Is Your Loved One Guilty By Association?
Say your teen is hanging out with friends of her. One of them offers to give her a ride home. However, the friend gets pulled over for speeding because he was driving too fast. At least it was not a DUI offense in Houston, or not yet.
What began as such an ordinary traffic stop starts to escalate. The driving seems very nervous, which causes the officer to suspect something else is going on. The officer starts to ask questions. Although teens are not stupid, they can’t outsmart a police officer. Eventually the officer “convinces” the scared teenager to allow them to search the car and their purses.
The officer then discovers illegal drugs in the car’s console. The driver insists they are not his drugs and blames your daughter for them, stating she must have put the drugs in the console when while he wasn’t looking. So the officer makes the decision to arrest everybody.
Dangers Involved With “Joint Possession”
Maybe you think it is simply a misunderstanding. You should be able to just go to the police station and then explain to them that your daughter hasn’t ever used drugs in her life, and that will take care of things. Unfortunately, that isn’t how the legal system in Texas works.
Even if no drugs are found on your child’s actually possession – for example, in their pockets or purse – she could still be charged with a crime if the prosecutor is able to prove “joint possession.”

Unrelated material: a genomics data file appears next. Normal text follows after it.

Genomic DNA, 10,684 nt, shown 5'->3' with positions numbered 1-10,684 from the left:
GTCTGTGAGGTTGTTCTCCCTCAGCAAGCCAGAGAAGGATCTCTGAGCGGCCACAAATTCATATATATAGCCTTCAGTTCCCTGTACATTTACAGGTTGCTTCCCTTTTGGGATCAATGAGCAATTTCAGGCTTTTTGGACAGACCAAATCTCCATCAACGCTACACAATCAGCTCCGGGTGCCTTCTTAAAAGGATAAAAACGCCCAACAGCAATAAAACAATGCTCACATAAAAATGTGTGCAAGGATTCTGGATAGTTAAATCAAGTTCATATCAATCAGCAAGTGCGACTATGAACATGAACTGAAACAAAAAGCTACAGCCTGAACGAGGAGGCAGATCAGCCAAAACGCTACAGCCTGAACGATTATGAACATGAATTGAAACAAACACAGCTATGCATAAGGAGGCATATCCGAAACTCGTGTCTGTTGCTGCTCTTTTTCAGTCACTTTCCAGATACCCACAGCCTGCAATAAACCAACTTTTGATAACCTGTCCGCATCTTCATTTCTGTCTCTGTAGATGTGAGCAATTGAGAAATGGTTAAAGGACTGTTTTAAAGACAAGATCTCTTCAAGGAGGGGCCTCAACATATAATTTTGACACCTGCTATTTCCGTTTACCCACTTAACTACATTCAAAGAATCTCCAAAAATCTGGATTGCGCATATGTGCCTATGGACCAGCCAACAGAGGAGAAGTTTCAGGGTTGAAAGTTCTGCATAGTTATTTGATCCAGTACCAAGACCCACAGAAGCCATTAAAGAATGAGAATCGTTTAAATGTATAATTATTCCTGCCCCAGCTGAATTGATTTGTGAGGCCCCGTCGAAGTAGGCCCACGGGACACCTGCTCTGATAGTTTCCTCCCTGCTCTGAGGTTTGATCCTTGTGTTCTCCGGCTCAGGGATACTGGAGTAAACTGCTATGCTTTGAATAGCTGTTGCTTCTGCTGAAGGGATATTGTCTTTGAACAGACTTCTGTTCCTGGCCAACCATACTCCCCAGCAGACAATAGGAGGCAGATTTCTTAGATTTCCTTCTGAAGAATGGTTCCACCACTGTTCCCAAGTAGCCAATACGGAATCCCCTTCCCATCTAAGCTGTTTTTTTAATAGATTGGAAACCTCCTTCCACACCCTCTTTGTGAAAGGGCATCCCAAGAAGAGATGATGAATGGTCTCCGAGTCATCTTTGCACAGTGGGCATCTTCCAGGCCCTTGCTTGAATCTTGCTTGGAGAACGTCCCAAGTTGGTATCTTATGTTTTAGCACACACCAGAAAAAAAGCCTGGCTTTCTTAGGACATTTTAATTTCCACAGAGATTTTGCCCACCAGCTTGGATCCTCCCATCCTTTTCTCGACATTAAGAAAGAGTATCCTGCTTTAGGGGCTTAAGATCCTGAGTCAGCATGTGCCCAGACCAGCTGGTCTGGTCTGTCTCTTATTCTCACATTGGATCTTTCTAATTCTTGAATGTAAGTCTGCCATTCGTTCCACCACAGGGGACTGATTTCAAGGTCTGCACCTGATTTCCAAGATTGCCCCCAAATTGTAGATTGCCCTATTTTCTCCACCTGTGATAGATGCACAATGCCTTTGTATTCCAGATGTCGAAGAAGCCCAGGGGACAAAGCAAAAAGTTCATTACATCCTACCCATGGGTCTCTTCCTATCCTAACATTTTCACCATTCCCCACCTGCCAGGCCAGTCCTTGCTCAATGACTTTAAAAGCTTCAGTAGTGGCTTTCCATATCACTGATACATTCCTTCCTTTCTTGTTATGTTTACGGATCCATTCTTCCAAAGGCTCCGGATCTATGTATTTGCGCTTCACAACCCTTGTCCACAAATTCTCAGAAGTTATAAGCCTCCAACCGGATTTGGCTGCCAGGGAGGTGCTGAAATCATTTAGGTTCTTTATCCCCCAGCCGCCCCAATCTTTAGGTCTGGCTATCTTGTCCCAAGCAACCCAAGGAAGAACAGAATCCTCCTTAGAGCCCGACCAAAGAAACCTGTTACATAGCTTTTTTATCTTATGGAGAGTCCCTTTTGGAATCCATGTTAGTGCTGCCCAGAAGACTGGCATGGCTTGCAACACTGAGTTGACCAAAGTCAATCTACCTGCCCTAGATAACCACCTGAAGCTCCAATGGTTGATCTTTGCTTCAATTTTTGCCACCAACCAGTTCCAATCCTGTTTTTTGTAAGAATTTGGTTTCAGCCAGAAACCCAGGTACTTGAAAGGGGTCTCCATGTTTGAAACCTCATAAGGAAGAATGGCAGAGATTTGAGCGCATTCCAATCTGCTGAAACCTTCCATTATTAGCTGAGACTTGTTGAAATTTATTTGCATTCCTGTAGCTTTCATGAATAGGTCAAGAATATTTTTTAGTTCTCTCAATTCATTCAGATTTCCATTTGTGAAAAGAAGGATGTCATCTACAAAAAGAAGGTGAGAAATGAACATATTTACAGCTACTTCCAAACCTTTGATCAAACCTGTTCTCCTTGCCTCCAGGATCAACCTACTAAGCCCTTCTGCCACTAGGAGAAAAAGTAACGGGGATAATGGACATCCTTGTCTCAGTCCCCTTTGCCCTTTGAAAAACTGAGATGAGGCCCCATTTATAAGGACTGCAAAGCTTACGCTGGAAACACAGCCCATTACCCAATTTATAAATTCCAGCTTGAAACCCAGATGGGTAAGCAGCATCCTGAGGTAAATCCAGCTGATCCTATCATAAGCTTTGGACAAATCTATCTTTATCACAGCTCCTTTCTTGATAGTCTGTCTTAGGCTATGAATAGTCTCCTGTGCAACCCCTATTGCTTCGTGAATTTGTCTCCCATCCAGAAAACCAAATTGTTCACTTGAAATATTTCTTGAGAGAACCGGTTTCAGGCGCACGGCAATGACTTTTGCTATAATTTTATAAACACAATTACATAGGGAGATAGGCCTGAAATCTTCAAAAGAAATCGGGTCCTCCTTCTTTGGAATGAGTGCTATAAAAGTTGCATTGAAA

“Possession” is legally defined by the Texas Penal Code (s1.07(a)(39)) as being the “actual care, custody, control, or management” of contraband.” In order for the Government to be able to prove that the contraband was in the possession of the Accused, it must be provided that (1) the Contraband was in the possession of the Accused and (2) that the Accused was aware that it was contraband in their possession. zakłady sportowe boks
It is a lot clear when contraband is found in the purse or pocket of the Accused. However, what about when there is a bag of pot that is discovered in a car that has two occupants in it? Can both individuals be charged with possession of one bag of pot?
Joint v. Exclusive Possession
When drugs or contraband is considered to be possessed by one person it is referred to as “exclusive possession.” For example, if a person is arrested and a gram of heroin is found in the Accused’s pocket or purse by the police, then the Accused will be alleged to have “exclusive possession” of the drug.
On the other hand, “Joint Possession” refers to when there is possession of contraband or drugs by more than one individual. gry hazardowe za pieniądze For example, if a car is stopped by a police and there are three people in it, and there is a bag of pot discovered on the floor of the passenger seat, then all of the car’s occupants could potentially be charged with possession of this bag of pot should it meet the Texas Penal Code s1.07(a)(39) definition. It is not necessary for possession to be exclusive – drugs or contraband may be jointly possessed by more than one person. So, therefore, all of a car’s occupants can be charged with possession of one item of contraband.